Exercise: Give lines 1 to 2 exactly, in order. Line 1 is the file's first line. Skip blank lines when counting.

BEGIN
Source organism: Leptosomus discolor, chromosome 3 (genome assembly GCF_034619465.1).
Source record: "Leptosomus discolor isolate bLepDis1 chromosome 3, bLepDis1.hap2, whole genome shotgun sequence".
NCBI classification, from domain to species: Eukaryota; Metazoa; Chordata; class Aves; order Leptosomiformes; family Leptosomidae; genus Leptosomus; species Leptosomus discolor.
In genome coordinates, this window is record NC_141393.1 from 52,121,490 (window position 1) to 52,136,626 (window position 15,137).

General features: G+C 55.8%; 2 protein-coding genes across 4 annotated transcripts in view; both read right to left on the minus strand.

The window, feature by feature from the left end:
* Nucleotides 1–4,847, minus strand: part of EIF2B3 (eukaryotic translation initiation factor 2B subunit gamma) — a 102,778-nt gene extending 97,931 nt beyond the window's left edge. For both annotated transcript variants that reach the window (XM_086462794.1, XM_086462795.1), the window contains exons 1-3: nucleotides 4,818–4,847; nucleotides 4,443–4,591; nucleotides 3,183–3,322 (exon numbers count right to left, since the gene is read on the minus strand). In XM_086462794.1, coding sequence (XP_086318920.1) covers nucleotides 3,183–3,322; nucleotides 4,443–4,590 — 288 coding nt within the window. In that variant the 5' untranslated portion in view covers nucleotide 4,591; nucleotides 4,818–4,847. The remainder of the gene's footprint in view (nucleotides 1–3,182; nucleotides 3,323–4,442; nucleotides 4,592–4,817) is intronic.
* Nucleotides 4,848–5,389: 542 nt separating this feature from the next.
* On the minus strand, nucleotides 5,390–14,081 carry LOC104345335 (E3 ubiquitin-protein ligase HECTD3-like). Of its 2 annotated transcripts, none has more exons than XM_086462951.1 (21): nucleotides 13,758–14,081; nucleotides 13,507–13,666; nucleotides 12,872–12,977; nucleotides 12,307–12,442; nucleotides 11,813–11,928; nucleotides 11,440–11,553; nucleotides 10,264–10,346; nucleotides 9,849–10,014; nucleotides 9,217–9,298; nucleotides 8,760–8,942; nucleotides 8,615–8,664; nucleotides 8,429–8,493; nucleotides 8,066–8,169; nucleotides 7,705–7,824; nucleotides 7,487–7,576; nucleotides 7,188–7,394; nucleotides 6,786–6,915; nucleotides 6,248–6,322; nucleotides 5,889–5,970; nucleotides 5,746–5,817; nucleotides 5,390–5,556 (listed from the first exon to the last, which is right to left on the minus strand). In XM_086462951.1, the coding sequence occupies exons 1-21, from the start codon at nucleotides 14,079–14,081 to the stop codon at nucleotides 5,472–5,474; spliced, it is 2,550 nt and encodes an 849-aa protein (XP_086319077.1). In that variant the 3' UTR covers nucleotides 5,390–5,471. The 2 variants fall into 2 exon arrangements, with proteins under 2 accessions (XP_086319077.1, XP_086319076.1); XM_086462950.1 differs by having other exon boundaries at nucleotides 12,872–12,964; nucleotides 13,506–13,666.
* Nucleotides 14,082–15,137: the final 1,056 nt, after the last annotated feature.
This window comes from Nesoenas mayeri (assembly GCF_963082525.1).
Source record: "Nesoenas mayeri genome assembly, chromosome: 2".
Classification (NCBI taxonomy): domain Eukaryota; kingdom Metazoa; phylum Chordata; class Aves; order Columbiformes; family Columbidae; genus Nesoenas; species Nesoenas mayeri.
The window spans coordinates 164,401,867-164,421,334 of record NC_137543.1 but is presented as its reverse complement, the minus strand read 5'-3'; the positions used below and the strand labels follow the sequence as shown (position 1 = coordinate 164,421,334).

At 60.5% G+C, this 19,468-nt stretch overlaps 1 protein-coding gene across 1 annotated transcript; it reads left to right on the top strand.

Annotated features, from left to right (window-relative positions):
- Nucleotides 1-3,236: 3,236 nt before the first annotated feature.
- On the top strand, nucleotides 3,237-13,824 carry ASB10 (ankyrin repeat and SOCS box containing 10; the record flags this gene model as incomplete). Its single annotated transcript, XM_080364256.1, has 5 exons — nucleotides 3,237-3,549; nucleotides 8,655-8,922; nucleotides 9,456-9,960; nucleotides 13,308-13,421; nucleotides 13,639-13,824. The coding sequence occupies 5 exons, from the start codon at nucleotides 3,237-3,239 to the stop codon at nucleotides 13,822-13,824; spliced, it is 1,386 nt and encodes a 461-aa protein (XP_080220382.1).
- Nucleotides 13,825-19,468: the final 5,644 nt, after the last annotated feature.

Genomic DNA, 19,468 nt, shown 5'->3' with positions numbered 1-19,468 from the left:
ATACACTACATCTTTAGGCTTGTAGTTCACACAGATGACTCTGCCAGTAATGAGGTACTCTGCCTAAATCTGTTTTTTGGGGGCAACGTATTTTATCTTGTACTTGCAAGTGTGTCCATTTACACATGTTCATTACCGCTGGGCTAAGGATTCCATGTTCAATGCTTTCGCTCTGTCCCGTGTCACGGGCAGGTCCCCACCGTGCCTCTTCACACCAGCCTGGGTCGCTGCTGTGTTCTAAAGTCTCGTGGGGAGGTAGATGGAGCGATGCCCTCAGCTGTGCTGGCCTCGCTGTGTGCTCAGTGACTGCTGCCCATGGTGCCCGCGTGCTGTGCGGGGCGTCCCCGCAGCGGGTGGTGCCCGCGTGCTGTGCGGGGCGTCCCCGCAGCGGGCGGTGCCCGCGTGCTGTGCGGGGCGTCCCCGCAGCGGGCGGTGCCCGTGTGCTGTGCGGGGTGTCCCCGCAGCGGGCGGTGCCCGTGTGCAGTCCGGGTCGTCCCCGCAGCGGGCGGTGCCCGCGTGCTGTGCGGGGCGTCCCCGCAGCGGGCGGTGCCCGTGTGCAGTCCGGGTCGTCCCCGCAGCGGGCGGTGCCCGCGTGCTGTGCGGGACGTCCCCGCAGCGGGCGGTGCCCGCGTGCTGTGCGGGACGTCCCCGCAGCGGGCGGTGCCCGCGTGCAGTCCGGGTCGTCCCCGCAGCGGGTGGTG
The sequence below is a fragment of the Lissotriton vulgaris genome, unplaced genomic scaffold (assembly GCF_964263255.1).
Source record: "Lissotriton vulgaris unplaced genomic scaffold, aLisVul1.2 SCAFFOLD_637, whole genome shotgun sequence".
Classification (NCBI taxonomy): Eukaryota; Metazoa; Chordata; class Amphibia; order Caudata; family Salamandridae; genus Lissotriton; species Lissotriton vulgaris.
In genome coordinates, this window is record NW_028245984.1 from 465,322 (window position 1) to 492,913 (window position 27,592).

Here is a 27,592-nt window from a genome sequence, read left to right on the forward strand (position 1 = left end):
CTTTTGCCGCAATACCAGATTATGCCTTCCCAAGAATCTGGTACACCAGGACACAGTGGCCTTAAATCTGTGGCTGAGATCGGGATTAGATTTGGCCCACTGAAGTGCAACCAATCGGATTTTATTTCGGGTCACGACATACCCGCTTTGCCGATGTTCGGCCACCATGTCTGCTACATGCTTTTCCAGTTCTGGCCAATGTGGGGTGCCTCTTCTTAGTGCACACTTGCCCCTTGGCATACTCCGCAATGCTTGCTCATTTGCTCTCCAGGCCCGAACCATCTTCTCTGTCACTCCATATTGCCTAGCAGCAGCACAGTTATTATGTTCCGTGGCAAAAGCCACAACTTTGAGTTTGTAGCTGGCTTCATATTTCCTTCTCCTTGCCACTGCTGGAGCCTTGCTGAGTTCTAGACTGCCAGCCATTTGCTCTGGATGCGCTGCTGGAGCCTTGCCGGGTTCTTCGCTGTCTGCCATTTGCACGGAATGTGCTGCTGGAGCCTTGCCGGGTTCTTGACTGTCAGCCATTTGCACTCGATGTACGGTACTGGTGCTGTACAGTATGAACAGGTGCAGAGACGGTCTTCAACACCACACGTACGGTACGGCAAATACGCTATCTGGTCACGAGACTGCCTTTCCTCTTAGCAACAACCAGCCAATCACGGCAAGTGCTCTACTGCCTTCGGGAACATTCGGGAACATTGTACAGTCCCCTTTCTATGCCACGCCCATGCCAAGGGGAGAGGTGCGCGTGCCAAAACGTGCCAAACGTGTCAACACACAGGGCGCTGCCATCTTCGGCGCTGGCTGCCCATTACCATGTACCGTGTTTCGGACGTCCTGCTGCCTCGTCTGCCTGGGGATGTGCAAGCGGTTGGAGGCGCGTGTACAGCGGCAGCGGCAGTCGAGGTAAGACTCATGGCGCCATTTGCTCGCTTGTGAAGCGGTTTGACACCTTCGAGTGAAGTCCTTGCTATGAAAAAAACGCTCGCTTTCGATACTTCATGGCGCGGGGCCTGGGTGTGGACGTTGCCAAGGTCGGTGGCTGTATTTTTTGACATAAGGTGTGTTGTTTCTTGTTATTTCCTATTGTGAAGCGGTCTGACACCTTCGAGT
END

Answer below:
Source organism: Leptosomus discolor, chromosome 3 (genome assembly GCF_034619465.1).
Source record: "Leptosomus discolor isolate bLepDis1 chromosome 3, bLepDis1.hap2, whole genome shotgun sequence".